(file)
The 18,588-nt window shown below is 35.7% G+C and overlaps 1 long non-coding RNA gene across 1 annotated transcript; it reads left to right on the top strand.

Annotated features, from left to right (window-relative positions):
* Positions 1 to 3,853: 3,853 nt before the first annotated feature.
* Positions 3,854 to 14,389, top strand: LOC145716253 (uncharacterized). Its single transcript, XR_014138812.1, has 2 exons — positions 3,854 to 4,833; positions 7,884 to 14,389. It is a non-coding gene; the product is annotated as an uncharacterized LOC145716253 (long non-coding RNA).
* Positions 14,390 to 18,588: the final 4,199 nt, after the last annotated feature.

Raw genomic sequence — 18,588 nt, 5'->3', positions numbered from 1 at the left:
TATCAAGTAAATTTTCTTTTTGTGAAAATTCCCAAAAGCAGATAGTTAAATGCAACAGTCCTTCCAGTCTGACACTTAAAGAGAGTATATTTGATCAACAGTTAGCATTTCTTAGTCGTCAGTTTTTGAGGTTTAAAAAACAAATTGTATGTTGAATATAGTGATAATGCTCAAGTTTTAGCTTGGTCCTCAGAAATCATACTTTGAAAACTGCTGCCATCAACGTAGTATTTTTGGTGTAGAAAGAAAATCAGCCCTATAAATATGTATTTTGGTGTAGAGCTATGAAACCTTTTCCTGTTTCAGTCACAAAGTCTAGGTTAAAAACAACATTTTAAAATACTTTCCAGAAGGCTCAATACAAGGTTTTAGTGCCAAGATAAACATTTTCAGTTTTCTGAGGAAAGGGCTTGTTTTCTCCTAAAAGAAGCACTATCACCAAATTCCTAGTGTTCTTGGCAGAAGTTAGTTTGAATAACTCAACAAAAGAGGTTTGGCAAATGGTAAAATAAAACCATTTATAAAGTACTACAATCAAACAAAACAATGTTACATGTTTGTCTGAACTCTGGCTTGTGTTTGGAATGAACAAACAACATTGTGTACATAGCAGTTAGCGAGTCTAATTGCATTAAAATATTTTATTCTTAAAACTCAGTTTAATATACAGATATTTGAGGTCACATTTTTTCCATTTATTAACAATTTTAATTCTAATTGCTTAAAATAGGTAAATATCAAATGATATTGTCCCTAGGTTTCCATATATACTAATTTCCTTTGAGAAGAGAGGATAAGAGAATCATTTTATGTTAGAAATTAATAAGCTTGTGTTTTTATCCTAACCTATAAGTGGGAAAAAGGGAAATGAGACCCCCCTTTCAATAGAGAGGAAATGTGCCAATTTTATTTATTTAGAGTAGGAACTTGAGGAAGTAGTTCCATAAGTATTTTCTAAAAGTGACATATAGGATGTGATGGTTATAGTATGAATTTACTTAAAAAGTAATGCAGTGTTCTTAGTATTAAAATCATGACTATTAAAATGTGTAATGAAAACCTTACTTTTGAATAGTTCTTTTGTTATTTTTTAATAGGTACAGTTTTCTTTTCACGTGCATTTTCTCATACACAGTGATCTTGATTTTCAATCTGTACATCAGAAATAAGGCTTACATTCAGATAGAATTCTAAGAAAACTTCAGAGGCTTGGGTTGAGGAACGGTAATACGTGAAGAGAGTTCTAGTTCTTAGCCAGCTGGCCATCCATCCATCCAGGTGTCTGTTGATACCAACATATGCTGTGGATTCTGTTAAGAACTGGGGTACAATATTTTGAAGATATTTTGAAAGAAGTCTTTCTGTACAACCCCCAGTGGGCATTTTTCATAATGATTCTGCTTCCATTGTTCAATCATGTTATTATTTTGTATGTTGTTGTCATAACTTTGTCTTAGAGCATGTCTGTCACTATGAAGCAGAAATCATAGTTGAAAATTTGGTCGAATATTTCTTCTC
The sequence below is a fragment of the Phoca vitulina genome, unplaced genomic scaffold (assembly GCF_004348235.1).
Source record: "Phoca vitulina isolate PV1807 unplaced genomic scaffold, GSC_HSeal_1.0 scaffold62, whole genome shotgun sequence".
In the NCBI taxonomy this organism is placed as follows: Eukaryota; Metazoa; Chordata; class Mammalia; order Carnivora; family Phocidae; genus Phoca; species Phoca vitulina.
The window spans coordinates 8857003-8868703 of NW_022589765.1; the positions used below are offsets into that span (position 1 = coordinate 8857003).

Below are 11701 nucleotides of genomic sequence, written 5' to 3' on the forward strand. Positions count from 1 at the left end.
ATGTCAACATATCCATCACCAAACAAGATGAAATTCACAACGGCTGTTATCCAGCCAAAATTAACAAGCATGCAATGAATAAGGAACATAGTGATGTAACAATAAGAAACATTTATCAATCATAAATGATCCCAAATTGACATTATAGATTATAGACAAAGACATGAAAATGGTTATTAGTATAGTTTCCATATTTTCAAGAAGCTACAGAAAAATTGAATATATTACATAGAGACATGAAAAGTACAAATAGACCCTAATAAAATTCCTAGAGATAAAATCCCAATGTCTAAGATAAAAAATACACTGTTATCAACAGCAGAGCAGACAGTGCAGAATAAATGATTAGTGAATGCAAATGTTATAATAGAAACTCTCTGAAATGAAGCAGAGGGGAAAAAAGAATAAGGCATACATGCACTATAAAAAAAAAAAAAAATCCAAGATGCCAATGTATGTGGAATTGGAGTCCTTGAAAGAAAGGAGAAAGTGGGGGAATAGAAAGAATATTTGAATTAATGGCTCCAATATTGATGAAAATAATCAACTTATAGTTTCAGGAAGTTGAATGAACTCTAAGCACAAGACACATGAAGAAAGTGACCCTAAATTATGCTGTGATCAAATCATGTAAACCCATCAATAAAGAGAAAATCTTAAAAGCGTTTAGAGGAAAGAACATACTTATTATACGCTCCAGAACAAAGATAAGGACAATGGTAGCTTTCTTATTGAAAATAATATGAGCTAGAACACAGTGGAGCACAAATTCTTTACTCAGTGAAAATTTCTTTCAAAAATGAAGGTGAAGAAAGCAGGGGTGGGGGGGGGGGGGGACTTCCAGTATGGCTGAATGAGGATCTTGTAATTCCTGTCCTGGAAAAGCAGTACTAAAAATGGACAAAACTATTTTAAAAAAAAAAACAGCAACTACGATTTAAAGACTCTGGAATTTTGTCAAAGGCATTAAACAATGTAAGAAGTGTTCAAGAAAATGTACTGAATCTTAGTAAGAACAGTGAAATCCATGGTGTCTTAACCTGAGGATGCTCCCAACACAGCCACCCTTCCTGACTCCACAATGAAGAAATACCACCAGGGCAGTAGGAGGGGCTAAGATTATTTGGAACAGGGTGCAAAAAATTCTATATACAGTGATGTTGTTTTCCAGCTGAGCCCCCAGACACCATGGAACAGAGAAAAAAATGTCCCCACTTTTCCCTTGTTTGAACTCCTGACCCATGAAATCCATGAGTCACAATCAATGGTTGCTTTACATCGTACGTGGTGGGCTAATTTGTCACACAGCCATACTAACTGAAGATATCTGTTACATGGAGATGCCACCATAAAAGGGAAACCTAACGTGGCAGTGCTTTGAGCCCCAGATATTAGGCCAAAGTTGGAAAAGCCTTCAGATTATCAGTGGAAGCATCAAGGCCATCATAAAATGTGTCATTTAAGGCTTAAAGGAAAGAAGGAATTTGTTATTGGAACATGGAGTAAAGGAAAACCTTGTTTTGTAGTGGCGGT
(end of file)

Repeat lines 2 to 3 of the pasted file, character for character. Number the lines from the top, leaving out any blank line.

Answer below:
Annotated features, from left to right (window-relative positions):
* Positions 1 to 3,853: 3,853 nt before the first annotated feature.